Managing frailty in the home

Frailty is a huge concern amongst the elderly. It’s a natural part of ageing that can have debilitating consequences on quality of life, overall health and wellbeing and increase vulnerability and susceptibility to illness. One in four people aged 85 years and over is living with frailty in the UK causing fatigue, reduction in strength, unintended weight loss and a compromised immune system, making it harder to recover from illness. 

Being frail in later life increases the risk of falls, reduced mobility, disability and hospital visits. Apart from the natural ageing process, other causes of frailty can include a decrease in appetite, reduction in lean body mass, immobility and/or a sedentary lifestyle, depression and cognitive impairment such as dementia. 

If left unidentified, frailty can quickly accelerate and become dangerous, therefor prevention and management are key in optimising health and wellbeing. Loveday’s care team offer tips and advice to help identify, prevent and manage frailty in the elderly:

Identify the key signs of frailty:

It’s important to understand some of the key red flags of frailty in order to identify them quickly and take measures to address the condition. Some of the key indicators can include:

  • Sudden and unexpected weight loss (5kg or more in a year)
  • Exhaustion and fatigue 
  • Weakness throughout the body
  • Reduced ability to perform seemingly normal daily tasks
  • Low levels of physical activity
  • Walking at a very slow pace

Prevention and Management of Frailty

There are many things we can do as part of our regular, daily lives to help prevent frailty. The earlier we start the better!

Eat fresh and regularly – Have regular meals throughout the day, even if it’s smaller portion sizes, to prevent dips in blood sugar levels that may cause faintness or dizziness. Appetite can decline later in life partly because we’re not so active but also because we may forget to eat. It’s important to eat fresh, nutritionally dense food to optimise our health.

Be active – Go for regular walks or to take up a gentle exercise class like Tai Chi (which can improve balance) or yoga to improve flexibility. There are many online fitness classes for seniors including chair workouts which are easy to follow and very inclusive.

Try weight-bearing exercise – Weight-bearing exercise which increases bone density and therefore reduces the risk of developing osteoporosis, where bones become more brittle and can break more easily. Walking, jogging or bodyweight exercises such as basic squats or armchair dips are all a good idea. Using hand weights or light dumbbells will also improve bone density.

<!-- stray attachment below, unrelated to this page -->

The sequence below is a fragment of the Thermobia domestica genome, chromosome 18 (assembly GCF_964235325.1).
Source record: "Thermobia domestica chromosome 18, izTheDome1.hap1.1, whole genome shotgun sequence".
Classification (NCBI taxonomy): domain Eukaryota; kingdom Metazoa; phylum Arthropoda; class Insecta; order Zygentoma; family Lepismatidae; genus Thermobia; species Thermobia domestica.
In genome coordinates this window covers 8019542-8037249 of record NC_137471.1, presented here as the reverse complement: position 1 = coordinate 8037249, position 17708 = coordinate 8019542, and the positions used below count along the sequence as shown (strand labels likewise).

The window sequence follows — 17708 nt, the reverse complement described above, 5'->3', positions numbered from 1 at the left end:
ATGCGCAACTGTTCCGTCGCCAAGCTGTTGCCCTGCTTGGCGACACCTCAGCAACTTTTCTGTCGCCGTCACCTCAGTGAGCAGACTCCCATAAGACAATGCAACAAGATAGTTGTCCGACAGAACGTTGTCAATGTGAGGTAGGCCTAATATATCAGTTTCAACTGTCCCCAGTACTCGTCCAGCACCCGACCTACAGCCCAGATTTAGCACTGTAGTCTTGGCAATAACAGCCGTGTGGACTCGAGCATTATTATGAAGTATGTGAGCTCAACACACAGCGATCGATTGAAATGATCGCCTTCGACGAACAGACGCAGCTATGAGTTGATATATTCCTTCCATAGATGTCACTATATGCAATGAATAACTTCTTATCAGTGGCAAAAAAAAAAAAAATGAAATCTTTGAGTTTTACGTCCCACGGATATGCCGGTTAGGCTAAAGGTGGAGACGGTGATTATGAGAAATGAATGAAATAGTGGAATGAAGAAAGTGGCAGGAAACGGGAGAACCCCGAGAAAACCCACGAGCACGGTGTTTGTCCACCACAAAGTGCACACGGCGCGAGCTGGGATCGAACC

Stay hydrated – Dehydration can cause confusion, headaches and dizziness. If you are caring for a loved one, make it easy for them to drink regularly – provide drinks in easy-to-hold beakers and make sure they always have access to a jug of water.

Try to avoid long periods of sitting – Being sedentary for long periods of time can cause a person to become frail. Even if you can’t walk or exercise for very long, getting up and moving around regularly, even if it’s just for a few minutes, is better than sitting still all day.

Remove household hazards that could cause accidents – remove slippery rugs, worn carpets or clutter from your house that can increase the risk of trips and falls. Make sure lighting in rooms is good and avoid dimly lit areas.

Make the toilet accessible – keep the bedroom free from obstacles that could cause bumps or falls. Ensure the path to the toilet is lit with a night light in the evening.

Adapt your home – speak with an occupational therapist or the team at  Loveday at Home about any adjustments that can be made to your home to avoid falls, such as a rail for the stairs, or ask about items like walking aids and shower stools to prevent falls. The team can also offer invaluable lifestyle advice regarding fitness, nutrition and activities in the home to improve strength and reduce the risk of the onset of frailty.

Published: 12th of August 2021 by Loveday & Co

Tagged: Dementia

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Lisa Nichols from the Membership Team

Lisa Nichols

Victoria Radmore from the Membership Team

Victoria Radmore

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